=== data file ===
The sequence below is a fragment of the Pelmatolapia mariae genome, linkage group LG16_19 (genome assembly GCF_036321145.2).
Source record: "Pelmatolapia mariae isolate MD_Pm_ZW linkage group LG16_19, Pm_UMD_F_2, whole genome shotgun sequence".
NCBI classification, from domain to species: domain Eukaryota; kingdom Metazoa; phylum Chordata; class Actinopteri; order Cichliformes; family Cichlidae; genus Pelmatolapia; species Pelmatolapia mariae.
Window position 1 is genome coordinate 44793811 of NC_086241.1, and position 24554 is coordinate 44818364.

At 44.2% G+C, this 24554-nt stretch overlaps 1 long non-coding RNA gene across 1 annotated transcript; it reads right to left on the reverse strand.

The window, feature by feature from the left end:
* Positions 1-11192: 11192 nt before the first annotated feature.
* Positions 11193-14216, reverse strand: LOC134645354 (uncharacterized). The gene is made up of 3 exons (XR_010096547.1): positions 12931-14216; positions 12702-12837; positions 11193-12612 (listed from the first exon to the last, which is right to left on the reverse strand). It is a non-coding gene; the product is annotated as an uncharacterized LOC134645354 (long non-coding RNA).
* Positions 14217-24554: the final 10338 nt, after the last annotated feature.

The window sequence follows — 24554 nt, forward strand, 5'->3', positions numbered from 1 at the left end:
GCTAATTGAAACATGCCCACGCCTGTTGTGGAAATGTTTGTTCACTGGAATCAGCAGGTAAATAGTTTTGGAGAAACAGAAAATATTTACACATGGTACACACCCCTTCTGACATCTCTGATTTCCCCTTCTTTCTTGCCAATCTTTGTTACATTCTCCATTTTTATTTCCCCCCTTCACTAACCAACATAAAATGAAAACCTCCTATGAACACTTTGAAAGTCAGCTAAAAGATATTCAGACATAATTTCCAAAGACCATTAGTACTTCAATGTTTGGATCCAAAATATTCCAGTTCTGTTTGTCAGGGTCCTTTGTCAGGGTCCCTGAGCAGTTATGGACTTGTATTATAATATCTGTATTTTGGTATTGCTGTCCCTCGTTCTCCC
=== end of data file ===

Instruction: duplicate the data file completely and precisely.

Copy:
The sequence below is a fragment of the Pelmatolapia mariae genome, linkage group LG16_19 (genome assembly GCF_036321145.2).
Source record: "Pelmatolapia mariae isolate MD_Pm_ZW linkage group LG16_19, Pm_UMD_F_2, whole genome shotgun sequence".
NCBI classification, from domain to species: domain Eukaryota; kingdom Metazoa; phylum Chordata; class Actinopteri; order Cichliformes; family Cichlidae; genus Pelmatolapia; species Pelmatolapia mariae.
Window position 1 is genome coordinate 44793811 of NC_086241.1, and position 24554 is coordinate 44818364.

At 44.2% G+C, this 24554-nt stretch overlaps 1 long non-coding RNA gene across 1 annotated transcript; it reads right to left on the reverse strand.

The window, feature by feature from the left end:
* Positions 1-11192: 11192 nt before the first annotated feature.
* Positions 11193-14216, reverse strand: LOC134645354 (uncharacterized). The gene is made up of 3 exons (XR_010096547.1): positions 12931-14216; positions 12702-12837; positions 11193-12612 (listed from the first exon to the last, which is right to left on the reverse strand). It is a non-coding gene; the product is annotated as an uncharacterized LOC134645354 (long non-coding RNA).
* Positions 14217-24554: the final 10338 nt, after the last annotated feature.

The window sequence follows — 24554 nt, forward strand, 5'->3', positions numbered from 1 at the left end:
GCTAATTGAAACATGCCCACGCCTGTTGTGGAAATGTTTGTTCACTGGAATCAGCAGGTAAATAGTTTTGGAGAAACAGAAAATATTTACACATGGTACACACCCCTTCTGACATCTCTGATTTCCCCTTCTTTCTTGCCAATCTTTGTTACATTCTCCATTTTTATTTCCCCCCTTCACTAACCAACATAAAATGAAAACCTCCTATGAACACTTTGAAAGTCAGCTAAAAGATATTCAGACATAATTTCCAAAGACCATTAGTACTTCAATGTTTGGATCCAAAATATTCCAGTTCTGTTTGTCAGGGTCCTTTGTCAGGGTCCCTGAGCAGTTATGGACTTGTATTATAATATCTGTATTTTGGTATTGCTGTCCCTCGTTCTCCC